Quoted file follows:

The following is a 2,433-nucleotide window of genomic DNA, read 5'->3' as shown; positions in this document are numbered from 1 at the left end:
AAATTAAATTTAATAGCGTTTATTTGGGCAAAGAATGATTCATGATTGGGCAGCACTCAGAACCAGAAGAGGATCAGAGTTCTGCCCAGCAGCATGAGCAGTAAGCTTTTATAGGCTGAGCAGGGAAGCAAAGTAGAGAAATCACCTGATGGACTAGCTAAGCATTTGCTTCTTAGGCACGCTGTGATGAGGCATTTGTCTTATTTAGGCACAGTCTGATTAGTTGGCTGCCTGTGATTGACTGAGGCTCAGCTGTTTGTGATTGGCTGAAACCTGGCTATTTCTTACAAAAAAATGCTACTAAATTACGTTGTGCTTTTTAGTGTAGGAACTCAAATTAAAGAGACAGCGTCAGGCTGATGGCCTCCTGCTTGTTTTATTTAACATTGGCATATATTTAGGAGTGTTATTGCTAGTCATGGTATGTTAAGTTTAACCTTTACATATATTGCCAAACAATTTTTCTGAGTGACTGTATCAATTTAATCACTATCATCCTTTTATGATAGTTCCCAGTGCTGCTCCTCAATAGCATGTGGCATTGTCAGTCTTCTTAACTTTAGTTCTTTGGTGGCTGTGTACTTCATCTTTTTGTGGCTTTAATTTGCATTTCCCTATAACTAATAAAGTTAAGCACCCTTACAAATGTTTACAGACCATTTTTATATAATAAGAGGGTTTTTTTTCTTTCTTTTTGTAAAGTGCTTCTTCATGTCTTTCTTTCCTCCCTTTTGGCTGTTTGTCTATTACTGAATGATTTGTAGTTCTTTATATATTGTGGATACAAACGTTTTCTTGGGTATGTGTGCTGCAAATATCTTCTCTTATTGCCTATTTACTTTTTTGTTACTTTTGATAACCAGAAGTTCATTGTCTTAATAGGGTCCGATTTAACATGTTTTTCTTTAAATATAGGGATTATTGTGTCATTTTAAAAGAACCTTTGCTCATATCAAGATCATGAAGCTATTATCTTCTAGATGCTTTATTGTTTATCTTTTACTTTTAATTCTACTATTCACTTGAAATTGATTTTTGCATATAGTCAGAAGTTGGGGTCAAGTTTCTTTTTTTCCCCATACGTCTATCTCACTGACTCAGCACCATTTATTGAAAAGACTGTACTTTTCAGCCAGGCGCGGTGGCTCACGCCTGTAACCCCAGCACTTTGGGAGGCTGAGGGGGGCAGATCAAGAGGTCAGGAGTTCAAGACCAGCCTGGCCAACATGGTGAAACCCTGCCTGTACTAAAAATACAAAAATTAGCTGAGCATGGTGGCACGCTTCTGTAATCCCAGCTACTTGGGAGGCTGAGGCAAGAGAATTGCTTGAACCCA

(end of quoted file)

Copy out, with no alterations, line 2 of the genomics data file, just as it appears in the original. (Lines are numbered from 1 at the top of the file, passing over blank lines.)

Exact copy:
AAATTAAATTTAATAGCGTTTATTTGGGCAAAGAATGATTCATGATTGGGCAGCACTCAGAACCAGAAGAGGATCAGAGTTCTGCCCAGCAGCATGAGCAGTAAGCTTTTATAGGCTGAGCAGGGAAGCAAAGTAGAGAAATCACCTGATGGACTAGCTAAGCATTTGCTTCTTAGGCACGCTGTGATGAGGCATTTGTCTTATTTAGGCACAGTCTGATTAGTTGGCTGCCTGTGATTGACTGAGGCTCAGCTGTTTGTGATTGGCTGAAACCTGGCTATTTCTTACAAAAAAATGCTACTAAATTACGTTGTGCTTTTTAGTGTAGGAACTCAAATTAAAGAGACAGCGTCAGGCTGATGGCCTCCTGCTTGTTTTATTTAACATTGGCATATATTTAGGAGTGTTATTGCTAGTCATGGTATGTTAAGTTTAACCTTTACATATATTGCCAAACAATTTTTCTGAGTGACTGTATCAATTTAATCACTATCATCCTTTTATGATAGTTCCCAGTGCTGCTCCTCAATAGCATGTGGCATTGTCAGTCTTCTTAACTTTAGTTCTTTGGTGGCTGTGTACTTCATCTTTTTGTGGCTTTAATTTGCATTTCCCTATAACTAATAAAGTTAAGCACCCTTACAAATGTTTACAGACCATTTTTATATAATAAGAGGGTTTTTTTTCTTTCTTTTTGTAAAGTGCTTCTTCATGTCTTTCTTTCCTCCCTTTTGGCTGTTTGTCTATTACTGAATGATTTGTAGTTCTTTATATATTGTGGATACAAACGTTTTCTTGGGTATGTGTGCTGCAAATATCTTCTCTTATTGCCTATTTACTTTTTTGTTACTTTTGATAACCAGAAGTTCATTGTCTTAATAGGGTCCGATTTAACATGTTTTTCTTTAAATATAGGGATTATTGTGTCATTTTAAAAGAACCTTTGCTCATATCAAGATCATGAAGCTATTATCTTCTAGATGCTTTATTGTTTATCTTTTACTTTTAATTCTACTATTCACTTGAAATTGATTTTTGCATATAGTCAGAAGTTGGGGTCAAGTTTCTTTTTTTCCCCATACGTCTATCTCACTGACTCAGCACCATTTATTGAAAAGACTGTACTTTTCAGCCAGGCGCGGTGGCTCACGCCTGTAACCCCAGCACTTTGGGAGGCTGAGGGGGGCAGATCAAGAGGTCAGGAGTTCAAGACCAGCCTGGCCAACATGGTGAAACCCTGCCTGTACTAAAAATACAAAAATTAGCTGAGCATGGTGGCACGCTTCTGTAATCCCAGCTACTTGGGAGGCTGAGGCAAGAGAATTGCTTGAACCCA